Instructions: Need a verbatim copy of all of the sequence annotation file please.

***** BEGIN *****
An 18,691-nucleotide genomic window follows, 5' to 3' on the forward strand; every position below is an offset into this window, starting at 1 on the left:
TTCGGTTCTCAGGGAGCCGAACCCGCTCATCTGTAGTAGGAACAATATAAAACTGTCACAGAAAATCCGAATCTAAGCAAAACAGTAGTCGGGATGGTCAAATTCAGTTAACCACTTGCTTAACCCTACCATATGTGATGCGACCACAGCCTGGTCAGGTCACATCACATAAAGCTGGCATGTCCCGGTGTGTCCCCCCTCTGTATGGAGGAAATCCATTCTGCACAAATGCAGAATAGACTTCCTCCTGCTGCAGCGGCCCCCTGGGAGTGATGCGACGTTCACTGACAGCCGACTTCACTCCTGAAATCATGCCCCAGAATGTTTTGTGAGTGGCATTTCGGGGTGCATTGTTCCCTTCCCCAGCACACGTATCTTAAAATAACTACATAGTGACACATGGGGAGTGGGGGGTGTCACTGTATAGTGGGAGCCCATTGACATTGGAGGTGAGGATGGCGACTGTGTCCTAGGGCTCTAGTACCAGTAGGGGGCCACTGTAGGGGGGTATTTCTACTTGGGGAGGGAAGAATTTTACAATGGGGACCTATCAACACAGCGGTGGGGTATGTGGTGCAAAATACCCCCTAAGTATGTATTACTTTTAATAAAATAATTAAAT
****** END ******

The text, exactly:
An 18,691-nucleotide genomic window follows, 5' to 3' on the forward strand; every position below is an offset into this window, starting at 1 on the left:
TTCGGTTCTCAGGGAGCCGAACCCGCTCATCTGTAGTAGGAACAATATAAAACTGTCACAGAAAATCCGAATCTAAGCAAAACAGTAGTCGGGATGGTCAAATTCAGTTAACCACTTGCTTAACCCTACCATATGTGATGCGACCACAGCCTGGTCAGGTCACATCACATAAAGCTGGCATGTCCCGGTGTGTCCCCCCTCTGTATGGAGGAAATCCATTCTGCACAAATGCAGAATAGACTTCCTCCTGCTGCAGCGGCCCCCTGGGAGTGATGCGACGTTCACTGACAGCCGACTTCACTCCTGAAATCATGCCCCAGAATGTTTTGTGAGTGGCATTTCGGGGTGCATTGTTCCCTTCCCCAGCACACGTATCTTAAAATAACTACATAGTGACACATGGGGAGTGGGGGGTGTCACTGTATAGTGGGAGCCCATTGACATTGGAGGTGAGGATGGCGACTGTGTCCTAGGGCTCTAGTACCAGTAGGGGGCCACTGTAGGGGGGTATTTCTACTTGGGGAGGGAAGAATTTTACAATGGGGACCTATCAACACAGCGGTGGGGTATGTGGTGCAAAATACCCCCTAAGTATGTATTACTTTTAATAAAATAATTAAAT